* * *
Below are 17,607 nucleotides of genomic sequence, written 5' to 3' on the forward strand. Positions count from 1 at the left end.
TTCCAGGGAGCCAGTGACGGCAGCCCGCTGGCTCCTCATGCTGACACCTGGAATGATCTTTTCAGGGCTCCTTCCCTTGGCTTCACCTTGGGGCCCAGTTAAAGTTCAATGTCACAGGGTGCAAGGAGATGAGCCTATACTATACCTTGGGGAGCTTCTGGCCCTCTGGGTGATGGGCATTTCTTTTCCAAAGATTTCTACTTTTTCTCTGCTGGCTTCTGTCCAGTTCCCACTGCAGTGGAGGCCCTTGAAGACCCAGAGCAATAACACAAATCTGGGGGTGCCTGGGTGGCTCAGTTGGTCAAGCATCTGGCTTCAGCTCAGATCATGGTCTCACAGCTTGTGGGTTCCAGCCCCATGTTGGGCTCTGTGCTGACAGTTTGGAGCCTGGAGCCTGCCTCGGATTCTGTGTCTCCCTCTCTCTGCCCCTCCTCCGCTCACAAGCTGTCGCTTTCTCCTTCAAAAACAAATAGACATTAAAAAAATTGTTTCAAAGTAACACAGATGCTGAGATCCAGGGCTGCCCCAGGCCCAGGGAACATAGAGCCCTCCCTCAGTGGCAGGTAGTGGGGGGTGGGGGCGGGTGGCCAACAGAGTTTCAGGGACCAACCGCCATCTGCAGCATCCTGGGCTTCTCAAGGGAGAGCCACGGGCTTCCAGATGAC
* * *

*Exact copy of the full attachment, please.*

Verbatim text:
Below are 17,607 nucleotides of genomic sequence, written 5' to 3' on the forward strand. Positions count from 1 at the left end.
TTCCAGGGAGCCAGTGACGGCAGCCCGCTGGCTCCTCATGCTGACACCTGGAATGATCTTTTCAGGGCTCCTTCCCTTGGCTTCACCTTGGGGCCCAGTTAAAGTTCAATGTCACAGGGTGCAAGGAGATGAGCCTATACTATACCTTGGGGAGCTTCTGGCCCTCTGGGTGATGGGCATTTCTTTTCCAAAGATTTCTACTTTTTCTCTGCTGGCTTCTGTCCAGTTCCCACTGCAGTGGAGGCCCTTGAAGACCCAGAGCAATAACACAAATCTGGGGGTGCCTGGGTGGCTCAGTTGGTCAAGCATCTGGCTTCAGCTCAGATCATGGTCTCACAGCTTGTGGGTTCCAGCCCCATGTTGGGCTCTGTGCTGACAGTTTGGAGCCTGGAGCCTGCCTCGGATTCTGTGTCTCCCTCTCTCTGCCCCTCCTCCGCTCACAAGCTGTCGCTTTCTCCTTCAAAAACAAATAGACATTAAAAAAATTGTTTCAAAGTAACACAGATGCTGAGATCCAGGGCTGCCCCAGGCCCAGGGAACATAGAGCCCTCCCTCAGTGGCAGGTAGTGGGGGGTGGGGGCGGGTGGCCAACAGAGTTTCAGGGACCAACCGCCATCTGCAGCATCCTGGGCTTCTCAAGGGAGAGCCACGGGCTTCCAGATGAC